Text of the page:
Wide support for garbage workers

OAKLAND, Calif. — As Waste Management, Inc.’s lockout of garbage workers in Alameda County communities entered its fourth week, union pickets at the company’s headquarters here were more determined than ever.

In a conversation sometimes overwhelmed by car and truck horns blaring solidarity, Francisco, a 19-year garbage truck driver, said support for the locked-out workers from other unions and the public has been overwhelming.

“When we go back, we’ll have to work extra hard to clean up the mess so our customers will be happy,” he said.

As talks between Teamsters Local 70 and Waste Management continued with a federal mediator, the company claims replacement workers have brought things back to normal. But in the last week the city has received over 550 complaints, and over 2,300 since the lockout began July 2. Other cities have experienced similar problems.

Waste Management, the nation’s largest solid waste firm, wants to shift more health costs to workers, impose a “no strike, no lockout” clause, and strip the right to appeal from workers allegedly violating safety rules.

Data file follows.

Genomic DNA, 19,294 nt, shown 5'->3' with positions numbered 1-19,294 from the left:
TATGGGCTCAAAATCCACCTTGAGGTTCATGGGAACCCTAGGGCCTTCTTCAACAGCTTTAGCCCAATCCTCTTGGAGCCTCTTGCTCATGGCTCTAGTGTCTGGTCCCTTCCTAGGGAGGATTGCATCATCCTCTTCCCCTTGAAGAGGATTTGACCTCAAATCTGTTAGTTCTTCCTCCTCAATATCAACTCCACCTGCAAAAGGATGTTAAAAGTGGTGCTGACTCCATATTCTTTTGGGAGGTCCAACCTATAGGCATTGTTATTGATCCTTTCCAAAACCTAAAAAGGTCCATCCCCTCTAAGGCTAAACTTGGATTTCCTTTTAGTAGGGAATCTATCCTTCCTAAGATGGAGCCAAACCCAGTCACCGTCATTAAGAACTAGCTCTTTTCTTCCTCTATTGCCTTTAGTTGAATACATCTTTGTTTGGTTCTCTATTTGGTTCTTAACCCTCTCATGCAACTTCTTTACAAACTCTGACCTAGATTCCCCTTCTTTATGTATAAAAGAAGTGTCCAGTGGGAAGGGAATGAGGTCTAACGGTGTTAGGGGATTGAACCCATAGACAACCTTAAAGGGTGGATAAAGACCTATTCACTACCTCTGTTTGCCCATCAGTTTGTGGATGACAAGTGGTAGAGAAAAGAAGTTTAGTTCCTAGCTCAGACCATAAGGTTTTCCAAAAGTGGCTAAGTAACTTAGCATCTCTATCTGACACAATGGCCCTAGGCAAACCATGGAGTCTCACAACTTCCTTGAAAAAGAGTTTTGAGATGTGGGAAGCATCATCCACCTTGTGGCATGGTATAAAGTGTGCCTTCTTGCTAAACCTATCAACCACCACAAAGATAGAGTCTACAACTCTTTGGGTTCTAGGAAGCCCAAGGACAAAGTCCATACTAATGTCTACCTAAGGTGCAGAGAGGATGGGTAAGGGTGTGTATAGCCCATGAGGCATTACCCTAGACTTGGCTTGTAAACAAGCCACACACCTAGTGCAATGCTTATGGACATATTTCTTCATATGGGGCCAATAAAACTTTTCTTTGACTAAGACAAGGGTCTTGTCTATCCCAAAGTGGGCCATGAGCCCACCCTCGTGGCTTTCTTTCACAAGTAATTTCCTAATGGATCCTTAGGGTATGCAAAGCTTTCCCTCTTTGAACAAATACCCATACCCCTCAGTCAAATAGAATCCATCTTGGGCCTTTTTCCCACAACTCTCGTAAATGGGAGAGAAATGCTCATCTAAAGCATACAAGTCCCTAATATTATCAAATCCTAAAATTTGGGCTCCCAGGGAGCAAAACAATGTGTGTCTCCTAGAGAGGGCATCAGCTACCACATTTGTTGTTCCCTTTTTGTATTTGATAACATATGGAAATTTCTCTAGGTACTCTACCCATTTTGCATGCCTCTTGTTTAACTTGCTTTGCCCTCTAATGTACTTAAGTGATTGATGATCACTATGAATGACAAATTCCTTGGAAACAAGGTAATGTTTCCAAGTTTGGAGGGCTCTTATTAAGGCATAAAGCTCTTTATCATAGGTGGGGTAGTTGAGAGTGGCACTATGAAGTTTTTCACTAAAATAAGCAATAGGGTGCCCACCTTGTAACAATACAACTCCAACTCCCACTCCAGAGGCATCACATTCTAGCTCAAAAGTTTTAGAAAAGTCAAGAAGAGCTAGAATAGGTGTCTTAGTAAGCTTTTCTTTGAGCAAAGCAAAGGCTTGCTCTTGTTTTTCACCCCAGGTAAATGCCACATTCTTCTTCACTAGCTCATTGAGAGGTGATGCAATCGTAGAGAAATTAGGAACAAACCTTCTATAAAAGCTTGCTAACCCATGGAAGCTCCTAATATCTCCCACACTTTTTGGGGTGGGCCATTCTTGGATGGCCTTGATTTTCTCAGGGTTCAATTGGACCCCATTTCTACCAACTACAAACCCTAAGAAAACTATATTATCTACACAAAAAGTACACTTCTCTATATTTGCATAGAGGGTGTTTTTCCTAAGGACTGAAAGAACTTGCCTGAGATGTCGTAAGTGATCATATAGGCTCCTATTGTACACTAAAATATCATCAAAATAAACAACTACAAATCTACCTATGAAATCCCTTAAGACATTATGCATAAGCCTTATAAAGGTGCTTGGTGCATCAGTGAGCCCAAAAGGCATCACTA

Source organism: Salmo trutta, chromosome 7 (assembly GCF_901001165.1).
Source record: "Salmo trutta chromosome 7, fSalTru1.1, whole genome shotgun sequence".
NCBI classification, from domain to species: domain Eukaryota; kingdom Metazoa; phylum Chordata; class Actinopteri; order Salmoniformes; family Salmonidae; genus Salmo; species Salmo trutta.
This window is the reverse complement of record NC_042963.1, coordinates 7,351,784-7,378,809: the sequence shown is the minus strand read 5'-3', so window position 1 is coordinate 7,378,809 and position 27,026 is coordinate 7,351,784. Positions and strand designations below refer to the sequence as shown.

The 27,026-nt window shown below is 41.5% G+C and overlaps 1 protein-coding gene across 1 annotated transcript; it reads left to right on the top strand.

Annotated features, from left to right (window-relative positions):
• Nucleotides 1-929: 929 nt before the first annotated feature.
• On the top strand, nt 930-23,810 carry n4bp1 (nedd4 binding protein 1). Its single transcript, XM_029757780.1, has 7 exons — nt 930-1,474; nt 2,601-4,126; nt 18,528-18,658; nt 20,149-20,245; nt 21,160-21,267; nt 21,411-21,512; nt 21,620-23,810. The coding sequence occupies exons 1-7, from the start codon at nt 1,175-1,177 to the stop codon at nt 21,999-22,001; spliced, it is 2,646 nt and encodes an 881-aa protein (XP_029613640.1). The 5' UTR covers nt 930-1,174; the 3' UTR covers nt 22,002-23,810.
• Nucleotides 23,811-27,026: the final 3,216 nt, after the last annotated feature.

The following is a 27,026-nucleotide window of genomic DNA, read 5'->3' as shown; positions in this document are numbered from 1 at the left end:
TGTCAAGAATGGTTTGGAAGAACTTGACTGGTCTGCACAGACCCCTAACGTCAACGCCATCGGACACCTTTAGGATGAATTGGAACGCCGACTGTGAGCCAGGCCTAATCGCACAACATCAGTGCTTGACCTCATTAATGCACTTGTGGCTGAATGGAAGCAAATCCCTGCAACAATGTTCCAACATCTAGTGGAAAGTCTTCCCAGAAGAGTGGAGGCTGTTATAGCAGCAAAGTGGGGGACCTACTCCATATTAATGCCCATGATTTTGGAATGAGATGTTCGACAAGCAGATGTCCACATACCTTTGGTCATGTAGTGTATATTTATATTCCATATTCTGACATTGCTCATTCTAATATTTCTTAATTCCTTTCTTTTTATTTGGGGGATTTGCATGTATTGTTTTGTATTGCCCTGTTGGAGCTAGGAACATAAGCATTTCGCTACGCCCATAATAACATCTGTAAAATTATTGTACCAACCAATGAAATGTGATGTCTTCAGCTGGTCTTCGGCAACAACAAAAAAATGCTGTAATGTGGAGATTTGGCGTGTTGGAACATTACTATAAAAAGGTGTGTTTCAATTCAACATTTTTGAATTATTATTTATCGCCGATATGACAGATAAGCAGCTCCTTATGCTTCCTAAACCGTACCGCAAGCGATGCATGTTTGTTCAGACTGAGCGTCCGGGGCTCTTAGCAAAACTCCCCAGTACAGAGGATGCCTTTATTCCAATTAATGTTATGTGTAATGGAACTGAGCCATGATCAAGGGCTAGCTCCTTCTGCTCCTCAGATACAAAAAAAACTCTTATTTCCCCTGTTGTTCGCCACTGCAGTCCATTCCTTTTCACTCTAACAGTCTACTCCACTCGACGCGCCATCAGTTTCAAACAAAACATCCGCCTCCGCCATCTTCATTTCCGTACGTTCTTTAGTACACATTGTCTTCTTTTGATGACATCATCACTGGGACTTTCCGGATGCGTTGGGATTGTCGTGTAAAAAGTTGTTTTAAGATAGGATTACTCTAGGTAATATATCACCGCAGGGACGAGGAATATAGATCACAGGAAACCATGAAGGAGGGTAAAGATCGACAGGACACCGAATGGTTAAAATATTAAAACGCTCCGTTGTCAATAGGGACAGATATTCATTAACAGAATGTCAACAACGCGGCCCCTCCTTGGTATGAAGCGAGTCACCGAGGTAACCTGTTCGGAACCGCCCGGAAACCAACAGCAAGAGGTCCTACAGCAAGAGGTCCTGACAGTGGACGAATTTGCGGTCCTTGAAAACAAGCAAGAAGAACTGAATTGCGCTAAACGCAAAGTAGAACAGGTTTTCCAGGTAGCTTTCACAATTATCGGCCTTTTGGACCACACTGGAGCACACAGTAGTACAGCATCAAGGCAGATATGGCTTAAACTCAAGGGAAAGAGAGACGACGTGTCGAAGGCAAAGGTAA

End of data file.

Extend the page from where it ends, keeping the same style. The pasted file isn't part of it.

The Amalgamated Transit Union, whose members include bus drivers and other area transit workers, was well represented on the picket line July 23, together with the Teamsters, the Machinists, and recycling, landfill and clerical workers at Waste Management who are honoring their picket lines.

“We have to stand together. The tactics they’re using on the garbage workers could someday be used on us,” said ATU recording secretary Rebecca Jones. She added that the money Waste Management is spending on bringing in replacement workers, housing them in hotels and providing security guards “could fund the garbage workers’ medical benefits for five or ten years.”

ATU staff member Doutje Schuler called the lockout of workers who had pledged to work during the talks “immoral and cruel,” and said she opposes companies having the right to shut workers out of their livelihoods.

mbechtel @pww.org